Laying pipe with heavy equipment. A hot engine can quickly spark a blaze. Credit: Deer Valley

Fires continue to rage throughout the western states. It’s an annual phenomenon: drought, dry grass, tinder-dry forests killed by bark beetles. Lightning strikes. Human carelessness. Just one spark can set an entire mountain ablaze.

For Deer Valley, it’s a normal summer. Hikers and mountain bikers enjoy the trails, and they dine outdoors on the patios. Aspen leaves ripple in the cool mountain breezes. Everything is right.

But the threat of wildfire is always there. And Deer Valley is prepared to fight back.

The resort keeps its extensive snowmaking system operational and ready throughout the entire off-season. Water for the system comes from the 20 million gallon reservoir high up on the mountain, and gravity feeds the network of snowmaking pipes that span the vast resort.

In addition, every mountain vehicle carries fire-suppression equipment. An errant spark from construction, maintenance or welding could start a catastrophic blaze.

Deer Valley is prepared to be its own first line of defense.

“But we’re not trained or prepared for a full wildfire battle. We’re back up for the professionals,” said Steve Graff, Deer Valley’s Director of Mountain Operations.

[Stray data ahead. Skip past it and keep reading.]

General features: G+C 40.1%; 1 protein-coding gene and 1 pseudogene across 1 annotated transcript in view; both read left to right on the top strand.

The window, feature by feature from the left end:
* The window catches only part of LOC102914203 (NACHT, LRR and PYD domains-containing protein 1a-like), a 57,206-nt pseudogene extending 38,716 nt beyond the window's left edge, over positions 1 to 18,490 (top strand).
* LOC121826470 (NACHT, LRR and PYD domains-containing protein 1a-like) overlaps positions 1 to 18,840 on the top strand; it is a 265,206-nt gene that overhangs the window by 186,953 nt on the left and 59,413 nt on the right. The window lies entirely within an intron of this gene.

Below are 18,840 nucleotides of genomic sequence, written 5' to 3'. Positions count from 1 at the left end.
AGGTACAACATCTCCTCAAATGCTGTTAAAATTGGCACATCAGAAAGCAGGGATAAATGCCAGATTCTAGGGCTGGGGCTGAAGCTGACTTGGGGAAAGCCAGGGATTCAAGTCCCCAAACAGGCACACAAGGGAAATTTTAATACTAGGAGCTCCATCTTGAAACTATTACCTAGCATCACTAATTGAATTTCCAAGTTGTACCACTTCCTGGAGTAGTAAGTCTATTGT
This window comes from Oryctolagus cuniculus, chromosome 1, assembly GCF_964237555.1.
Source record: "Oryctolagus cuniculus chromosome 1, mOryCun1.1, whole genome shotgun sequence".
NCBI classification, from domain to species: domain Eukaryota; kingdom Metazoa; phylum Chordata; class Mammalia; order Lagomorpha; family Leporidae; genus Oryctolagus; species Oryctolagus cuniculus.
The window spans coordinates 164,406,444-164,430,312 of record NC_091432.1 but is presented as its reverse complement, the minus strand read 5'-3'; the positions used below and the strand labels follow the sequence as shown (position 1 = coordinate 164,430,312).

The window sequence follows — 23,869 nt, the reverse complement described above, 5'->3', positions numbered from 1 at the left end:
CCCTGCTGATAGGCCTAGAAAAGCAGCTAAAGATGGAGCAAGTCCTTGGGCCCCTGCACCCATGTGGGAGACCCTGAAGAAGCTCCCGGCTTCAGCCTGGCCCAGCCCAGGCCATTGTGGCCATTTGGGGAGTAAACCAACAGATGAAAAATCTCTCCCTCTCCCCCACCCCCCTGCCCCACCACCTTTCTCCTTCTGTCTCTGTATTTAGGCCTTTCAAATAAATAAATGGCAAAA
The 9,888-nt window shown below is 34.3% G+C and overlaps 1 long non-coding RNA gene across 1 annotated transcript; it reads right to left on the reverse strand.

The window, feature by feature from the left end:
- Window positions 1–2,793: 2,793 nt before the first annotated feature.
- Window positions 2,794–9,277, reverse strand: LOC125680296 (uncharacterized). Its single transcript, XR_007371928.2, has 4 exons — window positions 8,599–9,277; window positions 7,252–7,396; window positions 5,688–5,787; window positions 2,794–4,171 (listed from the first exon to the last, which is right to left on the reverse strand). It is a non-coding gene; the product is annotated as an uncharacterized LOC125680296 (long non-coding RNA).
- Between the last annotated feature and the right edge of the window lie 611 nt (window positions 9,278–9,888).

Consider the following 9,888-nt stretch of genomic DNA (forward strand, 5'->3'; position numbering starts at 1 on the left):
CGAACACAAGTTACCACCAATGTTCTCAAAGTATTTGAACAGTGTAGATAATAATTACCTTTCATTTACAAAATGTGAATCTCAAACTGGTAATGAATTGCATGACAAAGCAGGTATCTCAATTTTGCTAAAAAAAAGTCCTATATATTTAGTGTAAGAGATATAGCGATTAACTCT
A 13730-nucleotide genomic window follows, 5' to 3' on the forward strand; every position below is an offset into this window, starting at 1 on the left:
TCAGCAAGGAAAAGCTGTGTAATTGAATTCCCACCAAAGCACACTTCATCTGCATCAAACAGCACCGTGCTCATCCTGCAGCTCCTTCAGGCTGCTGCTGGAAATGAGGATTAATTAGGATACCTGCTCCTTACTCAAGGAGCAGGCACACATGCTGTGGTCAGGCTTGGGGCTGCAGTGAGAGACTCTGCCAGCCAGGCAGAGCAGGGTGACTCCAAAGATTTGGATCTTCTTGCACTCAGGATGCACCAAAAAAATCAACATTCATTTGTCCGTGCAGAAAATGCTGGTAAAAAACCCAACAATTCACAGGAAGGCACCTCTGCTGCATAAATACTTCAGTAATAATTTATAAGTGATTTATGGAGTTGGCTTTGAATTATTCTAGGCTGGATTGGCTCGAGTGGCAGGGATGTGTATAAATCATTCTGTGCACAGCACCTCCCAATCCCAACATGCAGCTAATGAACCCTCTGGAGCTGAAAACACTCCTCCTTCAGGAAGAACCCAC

“We work closely with the Park City Fire Department. They have access to the mountain, they know the gate codes, and they know water is available for their attack,” he said.

Being ready to squelch a fire sounds straight forward, but there are intricacies.

If snow melt doesn’t fill the 20 million gallon reservoir, water is pumped uphill to fill it so it’s ready.

“And, every summer we work on the snowmaking system,” said Graff. “We make capital improvements, we repair hydrants, and we systematically replace pipes. That means some pipes are drained and temporarily out of service. Crucial weekly staff meetings inform everyone where water is available that week and where it is not—just in case.

Winter comes once a year, but “We start working on next season the day we close,” said Graff, and that includes preparing for the worst case scenario: wildfire.

He added: All ski areas do so much work behind the scenes and during the off-season that skiers never know about and never see. But it’s a testament to the dedication and hard work of everyone in the ski industry.

To read more from Harriet click here for her stories on SkiUtah.

One Comment

  1. Harriet
    You wrote on a fascinating topic I had never thought about.
    Thanks,
    Don

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